“Shattered Dreams” is a powerful DWI awareness program that involves Houston Fire, Police and EMS in conjunction with the Spring Branch ISD and Texas Alcoholic Beverage Commission. The simulated auto accident sent one student through the windshield of one vehicle and one was thrown out of the other. Other passengers inside the vehicles involved were covered in simulated blood.
Houston Fire Captain Ken Loudermilk lead the response to the accident. He says respondents went through their regular procedure after reaching the accident scene.
“This is how most of our young people are injured or killed nowadays with car accidents. It’s a very dangerous thing out there today.”
Adding to the realism, victims of the accident were placed on stretchers and one was put in a body bag. As part of the program, families were notified and the surviving driver was arrested and booked for driving under the influence.
Contains graphic imagery
One adult responsible for serving alcohol to the teens arrived at the scene and was arrested.
Sheila Henderson coordinates trauma outreach and injury prevention for the Harris County Hospital District.
“We’re losing kids all the time to drinking and driving, and one of the number one ways that they’re getting the alcohol a lot of times is from parents. So this is one of the ways to get them to understand. It may be a simulation, but it could happen to anybody.”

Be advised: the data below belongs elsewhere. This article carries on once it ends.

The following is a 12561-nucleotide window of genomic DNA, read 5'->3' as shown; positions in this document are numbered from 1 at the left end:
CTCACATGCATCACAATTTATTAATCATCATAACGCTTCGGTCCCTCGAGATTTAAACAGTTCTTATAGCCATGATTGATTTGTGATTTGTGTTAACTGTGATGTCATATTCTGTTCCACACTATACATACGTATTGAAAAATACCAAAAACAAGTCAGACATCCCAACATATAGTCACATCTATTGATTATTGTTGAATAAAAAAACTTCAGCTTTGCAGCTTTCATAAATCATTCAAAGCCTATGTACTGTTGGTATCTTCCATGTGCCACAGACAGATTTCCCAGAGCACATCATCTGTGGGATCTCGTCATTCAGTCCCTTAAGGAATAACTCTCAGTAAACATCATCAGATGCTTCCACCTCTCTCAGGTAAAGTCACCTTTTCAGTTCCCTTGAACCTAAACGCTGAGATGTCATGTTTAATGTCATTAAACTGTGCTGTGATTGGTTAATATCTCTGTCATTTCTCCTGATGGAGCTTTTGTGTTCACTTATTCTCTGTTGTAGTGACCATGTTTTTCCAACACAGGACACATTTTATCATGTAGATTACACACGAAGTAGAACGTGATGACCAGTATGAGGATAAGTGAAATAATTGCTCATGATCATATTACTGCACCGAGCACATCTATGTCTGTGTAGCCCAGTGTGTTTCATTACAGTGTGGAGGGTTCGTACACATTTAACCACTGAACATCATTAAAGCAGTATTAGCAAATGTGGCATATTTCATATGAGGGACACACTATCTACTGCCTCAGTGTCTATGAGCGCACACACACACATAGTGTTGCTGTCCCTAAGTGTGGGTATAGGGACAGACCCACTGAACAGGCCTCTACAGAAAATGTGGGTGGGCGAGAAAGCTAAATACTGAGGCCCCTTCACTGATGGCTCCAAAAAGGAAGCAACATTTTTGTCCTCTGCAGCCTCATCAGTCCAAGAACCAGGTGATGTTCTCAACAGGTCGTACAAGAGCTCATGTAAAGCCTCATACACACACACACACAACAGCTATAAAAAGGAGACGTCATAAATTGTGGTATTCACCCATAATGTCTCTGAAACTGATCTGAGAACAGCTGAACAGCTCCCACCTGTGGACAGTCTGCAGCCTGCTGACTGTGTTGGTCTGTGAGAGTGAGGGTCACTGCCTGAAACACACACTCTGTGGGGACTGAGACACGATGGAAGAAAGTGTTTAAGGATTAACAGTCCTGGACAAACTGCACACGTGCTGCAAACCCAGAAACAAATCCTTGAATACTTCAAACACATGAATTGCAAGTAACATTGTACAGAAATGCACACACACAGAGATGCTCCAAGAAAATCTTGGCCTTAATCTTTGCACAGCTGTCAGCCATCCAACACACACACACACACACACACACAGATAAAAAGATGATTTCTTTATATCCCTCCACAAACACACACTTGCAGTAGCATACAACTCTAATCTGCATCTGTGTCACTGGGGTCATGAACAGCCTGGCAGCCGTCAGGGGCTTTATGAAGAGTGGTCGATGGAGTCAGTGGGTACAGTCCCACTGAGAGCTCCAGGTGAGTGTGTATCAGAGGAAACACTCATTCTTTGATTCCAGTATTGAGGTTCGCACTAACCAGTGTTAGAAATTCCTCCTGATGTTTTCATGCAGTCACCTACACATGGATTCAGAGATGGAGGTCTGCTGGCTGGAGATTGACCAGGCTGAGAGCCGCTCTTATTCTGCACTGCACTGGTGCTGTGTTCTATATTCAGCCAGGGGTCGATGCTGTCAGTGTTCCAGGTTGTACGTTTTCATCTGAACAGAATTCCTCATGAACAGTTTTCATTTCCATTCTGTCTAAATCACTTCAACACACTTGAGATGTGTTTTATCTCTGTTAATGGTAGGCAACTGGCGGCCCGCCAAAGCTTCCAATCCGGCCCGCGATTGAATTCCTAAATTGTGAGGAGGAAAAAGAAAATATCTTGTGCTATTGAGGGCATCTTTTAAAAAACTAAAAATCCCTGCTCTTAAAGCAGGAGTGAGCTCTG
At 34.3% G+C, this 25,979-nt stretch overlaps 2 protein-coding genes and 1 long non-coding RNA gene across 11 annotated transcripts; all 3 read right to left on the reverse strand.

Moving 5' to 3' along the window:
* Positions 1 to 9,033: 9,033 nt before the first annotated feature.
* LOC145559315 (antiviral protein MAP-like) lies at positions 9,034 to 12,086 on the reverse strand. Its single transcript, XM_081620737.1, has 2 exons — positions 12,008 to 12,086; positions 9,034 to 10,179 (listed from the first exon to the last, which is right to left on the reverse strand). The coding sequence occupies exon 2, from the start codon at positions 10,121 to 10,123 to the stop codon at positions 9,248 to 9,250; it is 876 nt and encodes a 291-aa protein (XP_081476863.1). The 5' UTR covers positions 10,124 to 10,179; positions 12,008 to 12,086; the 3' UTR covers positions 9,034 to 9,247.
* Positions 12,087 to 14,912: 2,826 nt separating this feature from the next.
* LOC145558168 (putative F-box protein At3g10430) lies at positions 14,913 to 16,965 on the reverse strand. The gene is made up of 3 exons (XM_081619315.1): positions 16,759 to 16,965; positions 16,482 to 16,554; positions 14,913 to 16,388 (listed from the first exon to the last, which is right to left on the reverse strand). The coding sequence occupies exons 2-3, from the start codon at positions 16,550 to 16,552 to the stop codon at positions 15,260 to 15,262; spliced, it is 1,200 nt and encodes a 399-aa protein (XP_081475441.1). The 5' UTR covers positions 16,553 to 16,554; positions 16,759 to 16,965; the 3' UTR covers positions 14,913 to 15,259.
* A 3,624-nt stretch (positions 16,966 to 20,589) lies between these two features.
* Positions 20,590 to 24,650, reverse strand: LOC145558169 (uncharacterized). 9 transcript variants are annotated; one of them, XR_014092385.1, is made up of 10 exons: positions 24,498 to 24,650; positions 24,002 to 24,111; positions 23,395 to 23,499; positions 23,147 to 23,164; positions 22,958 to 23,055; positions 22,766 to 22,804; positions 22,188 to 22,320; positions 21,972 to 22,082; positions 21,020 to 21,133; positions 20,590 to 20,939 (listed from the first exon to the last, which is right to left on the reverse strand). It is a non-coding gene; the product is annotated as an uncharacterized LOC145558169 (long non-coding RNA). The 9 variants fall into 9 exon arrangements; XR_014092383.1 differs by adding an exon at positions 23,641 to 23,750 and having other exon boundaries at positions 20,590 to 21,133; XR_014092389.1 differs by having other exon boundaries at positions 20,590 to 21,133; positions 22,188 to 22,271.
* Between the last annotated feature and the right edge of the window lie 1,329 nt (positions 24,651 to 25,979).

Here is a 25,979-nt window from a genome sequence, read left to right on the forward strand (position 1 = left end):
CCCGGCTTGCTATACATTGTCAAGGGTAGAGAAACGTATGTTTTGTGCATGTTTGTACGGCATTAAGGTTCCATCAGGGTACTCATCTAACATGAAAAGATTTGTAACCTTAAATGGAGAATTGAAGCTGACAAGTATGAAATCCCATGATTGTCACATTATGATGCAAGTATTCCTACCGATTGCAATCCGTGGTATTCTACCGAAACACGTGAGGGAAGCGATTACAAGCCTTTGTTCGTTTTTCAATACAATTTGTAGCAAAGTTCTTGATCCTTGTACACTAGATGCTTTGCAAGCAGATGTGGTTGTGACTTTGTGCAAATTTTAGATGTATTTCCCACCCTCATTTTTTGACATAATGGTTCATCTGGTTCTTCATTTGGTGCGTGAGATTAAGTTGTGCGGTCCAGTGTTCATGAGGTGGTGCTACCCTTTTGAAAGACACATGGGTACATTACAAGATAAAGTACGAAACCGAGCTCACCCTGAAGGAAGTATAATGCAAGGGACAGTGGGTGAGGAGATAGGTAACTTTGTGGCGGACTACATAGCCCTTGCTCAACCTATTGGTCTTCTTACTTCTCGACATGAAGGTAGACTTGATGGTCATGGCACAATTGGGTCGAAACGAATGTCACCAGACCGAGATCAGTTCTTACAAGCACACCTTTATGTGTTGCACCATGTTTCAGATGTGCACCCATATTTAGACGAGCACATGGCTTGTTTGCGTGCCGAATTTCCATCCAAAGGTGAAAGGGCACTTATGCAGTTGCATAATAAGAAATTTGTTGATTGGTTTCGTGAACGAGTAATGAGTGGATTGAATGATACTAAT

Although the program is nothing new, the realistic nature of the simulation still affected many of the students.
Student: “Yeah, I see a lot of these people’s faces and it’s just like, distress and sadness brought to them, and it’s not even like real, but it’s really stressing.”
Student: “One of my friends was in the wreck, and I have no idea how to react to this. I’m speechless.”
Student: “It shows that you are controlling the machine that can kill somebody, that you need to be smart with your decisions and how you drive.”
Christopher Juntti is principal at Stratford High School. He says the simulation is staged before their homecoming festivities.
“Our timeline is to do it approximately two weeks before homecoming, before a big dance, where our students have some possibilities of making some bad choices. The way this is done, there’s an entire video that’s shot, and will be shown to the students Thursday, before the homecoming dance on Saturday.”
PH : “Do you think something like this will leave a lasting impression to the students?”
Juntti : “I would hope so. I think our kids are real visual. We can tell them all we want until we’re blue in the face, but when we show them and they really see all that’s involved in a drunk driving accident like this, I think that really makes an impression on them. And when they see it, then they live it, they feel it.”
According to the National Highway Traffic Safety Administration, alcohol is the cause of 60% of all teen deaths involving car accidents.